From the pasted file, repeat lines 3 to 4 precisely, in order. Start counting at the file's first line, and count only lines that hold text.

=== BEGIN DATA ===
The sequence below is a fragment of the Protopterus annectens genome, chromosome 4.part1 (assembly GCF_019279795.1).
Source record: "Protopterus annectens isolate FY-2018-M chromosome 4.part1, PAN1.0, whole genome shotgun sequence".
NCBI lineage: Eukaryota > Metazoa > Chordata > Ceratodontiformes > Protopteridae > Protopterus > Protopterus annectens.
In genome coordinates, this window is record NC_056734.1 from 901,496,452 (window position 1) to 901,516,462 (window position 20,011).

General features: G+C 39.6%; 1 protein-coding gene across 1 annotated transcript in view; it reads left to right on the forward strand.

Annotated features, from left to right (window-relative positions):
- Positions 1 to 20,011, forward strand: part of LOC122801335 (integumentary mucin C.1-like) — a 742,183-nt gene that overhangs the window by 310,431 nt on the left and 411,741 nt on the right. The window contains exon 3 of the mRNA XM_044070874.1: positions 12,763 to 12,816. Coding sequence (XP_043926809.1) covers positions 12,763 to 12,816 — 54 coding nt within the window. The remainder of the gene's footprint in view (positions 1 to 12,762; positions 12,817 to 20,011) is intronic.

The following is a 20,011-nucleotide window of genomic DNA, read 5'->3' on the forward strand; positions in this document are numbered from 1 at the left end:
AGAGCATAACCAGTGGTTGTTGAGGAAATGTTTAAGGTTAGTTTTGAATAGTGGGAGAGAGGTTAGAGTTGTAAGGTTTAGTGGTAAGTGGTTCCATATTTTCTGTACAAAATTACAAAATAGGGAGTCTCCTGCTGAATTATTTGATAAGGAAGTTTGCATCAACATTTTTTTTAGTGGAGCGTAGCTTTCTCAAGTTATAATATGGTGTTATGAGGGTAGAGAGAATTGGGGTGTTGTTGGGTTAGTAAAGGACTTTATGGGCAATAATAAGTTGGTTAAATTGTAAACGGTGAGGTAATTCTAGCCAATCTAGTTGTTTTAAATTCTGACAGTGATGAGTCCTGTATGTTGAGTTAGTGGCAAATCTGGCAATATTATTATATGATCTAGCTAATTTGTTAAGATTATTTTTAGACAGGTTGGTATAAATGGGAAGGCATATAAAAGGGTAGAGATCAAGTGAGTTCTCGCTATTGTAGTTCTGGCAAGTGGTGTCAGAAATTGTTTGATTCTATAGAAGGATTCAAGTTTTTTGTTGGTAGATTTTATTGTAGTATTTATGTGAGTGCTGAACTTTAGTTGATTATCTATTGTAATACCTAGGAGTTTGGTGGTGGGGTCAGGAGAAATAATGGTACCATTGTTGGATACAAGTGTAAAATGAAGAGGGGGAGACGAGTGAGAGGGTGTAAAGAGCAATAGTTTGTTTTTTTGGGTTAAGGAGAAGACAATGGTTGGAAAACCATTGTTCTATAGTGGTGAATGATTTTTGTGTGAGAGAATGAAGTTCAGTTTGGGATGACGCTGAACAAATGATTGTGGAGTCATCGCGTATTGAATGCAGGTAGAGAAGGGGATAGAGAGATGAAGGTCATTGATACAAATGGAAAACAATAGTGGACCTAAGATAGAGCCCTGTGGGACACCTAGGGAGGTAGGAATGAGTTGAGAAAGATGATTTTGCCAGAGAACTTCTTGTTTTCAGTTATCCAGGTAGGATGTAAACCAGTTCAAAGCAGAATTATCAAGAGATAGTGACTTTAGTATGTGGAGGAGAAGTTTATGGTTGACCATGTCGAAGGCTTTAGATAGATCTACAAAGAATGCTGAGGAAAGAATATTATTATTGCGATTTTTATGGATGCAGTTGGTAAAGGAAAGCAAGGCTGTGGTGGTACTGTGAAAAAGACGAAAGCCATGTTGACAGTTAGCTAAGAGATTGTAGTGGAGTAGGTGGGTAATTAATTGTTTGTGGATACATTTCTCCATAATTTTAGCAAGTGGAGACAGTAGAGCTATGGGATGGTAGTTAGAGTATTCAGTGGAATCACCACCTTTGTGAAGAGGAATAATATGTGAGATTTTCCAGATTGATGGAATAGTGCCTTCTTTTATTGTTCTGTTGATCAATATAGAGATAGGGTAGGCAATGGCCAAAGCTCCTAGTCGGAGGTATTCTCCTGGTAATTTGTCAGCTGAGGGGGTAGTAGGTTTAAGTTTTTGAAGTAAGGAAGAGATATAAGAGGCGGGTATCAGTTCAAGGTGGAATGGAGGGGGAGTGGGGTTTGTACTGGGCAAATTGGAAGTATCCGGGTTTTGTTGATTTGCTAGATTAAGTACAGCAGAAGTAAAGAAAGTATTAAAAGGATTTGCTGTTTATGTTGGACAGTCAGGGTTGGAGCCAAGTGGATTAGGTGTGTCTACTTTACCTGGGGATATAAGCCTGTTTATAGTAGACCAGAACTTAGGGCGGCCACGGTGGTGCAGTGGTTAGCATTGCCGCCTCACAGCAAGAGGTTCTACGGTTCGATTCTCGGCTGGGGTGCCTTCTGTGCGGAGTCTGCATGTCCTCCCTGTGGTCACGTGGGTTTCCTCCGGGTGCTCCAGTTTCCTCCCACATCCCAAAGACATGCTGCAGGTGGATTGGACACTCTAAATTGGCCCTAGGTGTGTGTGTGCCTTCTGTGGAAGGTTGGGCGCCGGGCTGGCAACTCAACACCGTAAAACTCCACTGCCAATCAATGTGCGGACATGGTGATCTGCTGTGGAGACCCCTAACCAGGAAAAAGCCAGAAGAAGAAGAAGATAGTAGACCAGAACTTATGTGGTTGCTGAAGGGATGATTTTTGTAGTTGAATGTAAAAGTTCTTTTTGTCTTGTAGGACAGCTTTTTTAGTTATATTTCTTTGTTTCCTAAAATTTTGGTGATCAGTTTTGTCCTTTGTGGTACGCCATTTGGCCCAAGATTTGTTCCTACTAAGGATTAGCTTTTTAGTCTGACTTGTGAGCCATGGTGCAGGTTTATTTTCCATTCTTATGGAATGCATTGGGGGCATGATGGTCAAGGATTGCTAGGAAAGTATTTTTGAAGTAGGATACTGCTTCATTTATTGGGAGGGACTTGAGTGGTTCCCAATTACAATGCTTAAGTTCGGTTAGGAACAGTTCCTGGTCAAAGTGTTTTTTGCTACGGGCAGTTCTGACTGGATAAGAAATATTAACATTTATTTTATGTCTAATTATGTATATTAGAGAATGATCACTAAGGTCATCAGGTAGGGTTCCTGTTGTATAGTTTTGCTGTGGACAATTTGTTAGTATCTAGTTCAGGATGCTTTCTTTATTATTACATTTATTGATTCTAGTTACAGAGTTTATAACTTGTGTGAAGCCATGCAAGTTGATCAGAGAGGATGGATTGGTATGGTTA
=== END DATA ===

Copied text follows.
NCBI lineage: Eukaryota > Metazoa > Chordata > Ceratodontiformes > Protopteridae > Protopterus > Protopterus annectens.
In genome coordinates, this window is record NC_056734.1 from 901,496,452 (window position 1) to 901,516,462 (window position 20,011).